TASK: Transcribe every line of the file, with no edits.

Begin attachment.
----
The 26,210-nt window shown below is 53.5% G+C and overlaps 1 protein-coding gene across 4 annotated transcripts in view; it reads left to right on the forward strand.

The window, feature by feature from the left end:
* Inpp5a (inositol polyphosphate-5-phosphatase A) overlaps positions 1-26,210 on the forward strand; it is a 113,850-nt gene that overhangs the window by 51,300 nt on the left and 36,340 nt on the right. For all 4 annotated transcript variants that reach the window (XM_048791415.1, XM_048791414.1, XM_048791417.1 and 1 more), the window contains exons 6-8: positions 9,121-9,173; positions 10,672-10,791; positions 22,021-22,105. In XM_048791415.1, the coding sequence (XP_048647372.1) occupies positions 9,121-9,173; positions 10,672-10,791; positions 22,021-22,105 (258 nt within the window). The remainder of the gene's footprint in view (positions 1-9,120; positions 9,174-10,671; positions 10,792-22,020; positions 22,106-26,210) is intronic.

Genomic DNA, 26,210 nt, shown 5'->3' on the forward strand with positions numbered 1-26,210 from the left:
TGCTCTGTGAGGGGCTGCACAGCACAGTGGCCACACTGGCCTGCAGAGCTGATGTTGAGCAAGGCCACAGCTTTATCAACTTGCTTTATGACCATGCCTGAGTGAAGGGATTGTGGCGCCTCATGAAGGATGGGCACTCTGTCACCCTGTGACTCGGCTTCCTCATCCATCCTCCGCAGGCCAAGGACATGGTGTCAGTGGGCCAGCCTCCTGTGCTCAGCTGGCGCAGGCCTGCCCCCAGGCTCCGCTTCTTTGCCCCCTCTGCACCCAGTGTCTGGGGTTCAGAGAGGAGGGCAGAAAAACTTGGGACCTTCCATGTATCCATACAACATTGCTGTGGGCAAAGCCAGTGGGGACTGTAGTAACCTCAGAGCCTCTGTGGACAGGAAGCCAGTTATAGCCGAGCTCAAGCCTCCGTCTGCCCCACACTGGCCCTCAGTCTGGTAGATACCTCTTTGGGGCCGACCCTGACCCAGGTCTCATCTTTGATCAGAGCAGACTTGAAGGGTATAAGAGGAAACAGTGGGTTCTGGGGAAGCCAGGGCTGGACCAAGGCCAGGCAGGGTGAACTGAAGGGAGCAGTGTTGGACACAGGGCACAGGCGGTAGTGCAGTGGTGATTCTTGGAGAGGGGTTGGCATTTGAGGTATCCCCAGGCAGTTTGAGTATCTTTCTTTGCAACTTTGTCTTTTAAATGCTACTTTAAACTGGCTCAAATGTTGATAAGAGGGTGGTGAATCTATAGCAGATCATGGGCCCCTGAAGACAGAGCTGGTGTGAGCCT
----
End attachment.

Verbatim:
The 26,210-nt window shown below is 53.5% G+C and overlaps 1 protein-coding gene across 4 annotated transcripts in view; it reads left to right on the forward strand.

The window, feature by feature from the left end:
* Inpp5a (inositol polyphosphate-5-phosphatase A) overlaps positions 1-26,210 on the forward strand; it is a 113,850-nt gene that overhangs the window by 51,300 nt on the left and 36,340 nt on the right. For all 4 annotated transcript variants that reach the window (XM_048791415.1, XM_048791414.1, XM_048791417.1 and 1 more), the window contains exons 6-8: positions 9,121-9,173; positions 10,672-10,791; positions 22,021-22,105. In XM_048791415.1, the coding sequence (XP_048647372.1) occupies positions 9,121-9,173; positions 10,672-10,791; positions 22,021-22,105 (258 nt within the window). The remainder of the gene's footprint in view (positions 1-9,120; positions 9,174-10,671; positions 10,792-22,020; positions 22,106-26,210) is intronic.

Genomic DNA, 26,210 nt, shown 5'->3' on the forward strand with positions numbered 1-26,210 from the left:
TGCTCTGTGAGGGGCTGCACAGCACAGTGGCCACACTGGCCTGCAGAGCTGATGTTGAGCAAGGCCACAGCTTTATCAACTTGCTTTATGACCATGCCTGAGTGAAGGGATTGTGGCGCCTCATGAAGGATGGGCACTCTGTCACCCTGTGACTCGGCTTCCTCATCCATCCTCCGCAGGCCAAGGACATGGTGTCAGTGGGCCAGCCTCCTGTGCTCAGCTGGCGCAGGCCTGCCCCCAGGCTCCGCTTCTTTGCCCCCTCTGCACCCAGTGTCTGGGGTTCAGAGAGGAGGGCAGAAAAACTTGGGACCTTCCATGTATCCATACAACATTGCTGTGGGCAAAGCCAGTGGGGACTGTAGTAACCTCAGAGCCTCTGTGGACAGGAAGCCAGTTATAGCCGAGCTCAAGCCTCCGTCTGCCCCACACTGGCCCTCAGTCTGGTAGATACCTCTTTGGGGCCGACCCTGACCCAGGTCTCATCTTTGATCAGAGCAGACTTGAAGGGTATAAGAGGAAACAGTGGGTTCTGGGGAAGCCAGGGCTGGACCAAGGCCAGGCAGGGTGAACTGAAGGGAGCAGTGTTGGACACAGGGCACAGGCGGTAGTGCAGTGGTGATTCTTGGAGAGGGGTTGGCATTTGAGGTATCCCCAGGCAGTTTGAGTATCTTTCTTTGCAACTTTGTCTTTTAAATGCTACTTTAAACTGGCTCAAATGTTGATAAGAGGGTGGTGAATCTATAGCAGATCATGGGCCCCTGAAGACAGAGCTGGTGTGAGCCT